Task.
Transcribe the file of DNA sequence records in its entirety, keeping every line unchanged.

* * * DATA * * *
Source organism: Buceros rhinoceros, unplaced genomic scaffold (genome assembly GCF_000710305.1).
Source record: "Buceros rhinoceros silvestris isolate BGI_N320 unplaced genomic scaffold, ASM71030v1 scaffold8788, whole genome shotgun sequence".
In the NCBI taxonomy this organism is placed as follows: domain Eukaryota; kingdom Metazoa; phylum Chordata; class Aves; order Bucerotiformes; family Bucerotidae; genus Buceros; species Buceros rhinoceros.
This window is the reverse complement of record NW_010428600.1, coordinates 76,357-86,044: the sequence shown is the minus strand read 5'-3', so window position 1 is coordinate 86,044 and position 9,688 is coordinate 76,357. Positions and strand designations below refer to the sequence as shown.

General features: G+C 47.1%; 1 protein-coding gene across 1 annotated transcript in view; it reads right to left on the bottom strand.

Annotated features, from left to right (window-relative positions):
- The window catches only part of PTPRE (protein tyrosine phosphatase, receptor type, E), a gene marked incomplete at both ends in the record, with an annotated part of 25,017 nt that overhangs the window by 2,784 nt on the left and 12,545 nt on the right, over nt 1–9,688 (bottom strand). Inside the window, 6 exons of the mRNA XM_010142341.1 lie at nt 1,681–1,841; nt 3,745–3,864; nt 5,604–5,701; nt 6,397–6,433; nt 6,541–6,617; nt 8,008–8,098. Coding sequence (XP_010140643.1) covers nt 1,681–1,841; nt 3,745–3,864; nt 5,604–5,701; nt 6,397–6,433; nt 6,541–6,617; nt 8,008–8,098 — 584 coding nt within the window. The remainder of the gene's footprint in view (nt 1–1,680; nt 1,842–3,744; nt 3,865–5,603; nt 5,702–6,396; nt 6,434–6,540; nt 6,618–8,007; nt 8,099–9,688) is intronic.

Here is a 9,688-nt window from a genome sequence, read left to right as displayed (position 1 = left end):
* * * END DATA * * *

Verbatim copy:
Source organism: Buceros rhinoceros, unplaced genomic scaffold (genome assembly GCF_000710305.1).
Source record: "Buceros rhinoceros silvestris isolate BGI_N320 unplaced genomic scaffold, ASM71030v1 scaffold8788, whole genome shotgun sequence".
In the NCBI taxonomy this organism is placed as follows: domain Eukaryota; kingdom Metazoa; phylum Chordata; class Aves; order Bucerotiformes; family Bucerotidae; genus Buceros; species Buceros rhinoceros.
This window is the reverse complement of record NW_010428600.1, coordinates 76,357-86,044: the sequence shown is the minus strand read 5'-3', so window position 1 is coordinate 86,044 and position 9,688 is coordinate 76,357. Positions and strand designations below refer to the sequence as shown.

General features: G+C 47.1%; 1 protein-coding gene across 1 annotated transcript in view; it reads right to left on the bottom strand.

Annotated features, from left to right (window-relative positions):
- The window catches only part of PTPRE (protein tyrosine phosphatase, receptor type, E), a gene marked incomplete at both ends in the record, with an annotated part of 25,017 nt that overhangs the window by 2,784 nt on the left and 12,545 nt on the right, over nt 1–9,688 (bottom strand). Inside the window, 6 exons of the mRNA XM_010142341.1 lie at nt 1,681–1,841; nt 3,745–3,864; nt 5,604–5,701; nt 6,397–6,433; nt 6,541–6,617; nt 8,008–8,098. Coding sequence (XP_010140643.1) covers nt 1,681–1,841; nt 3,745–3,864; nt 5,604–5,701; nt 6,397–6,433; nt 6,541–6,617; nt 8,008–8,098 — 584 coding nt within the window. The remainder of the gene's footprint in view (nt 1–1,680; nt 1,842–3,744; nt 3,865–5,603; nt 5,702–6,396; nt 6,434–6,540; nt 6,618–8,007; nt 8,099–9,688) is intronic.

Here is a 9,688-nt window from a genome sequence, read left to right as displayed (position 1 = left end):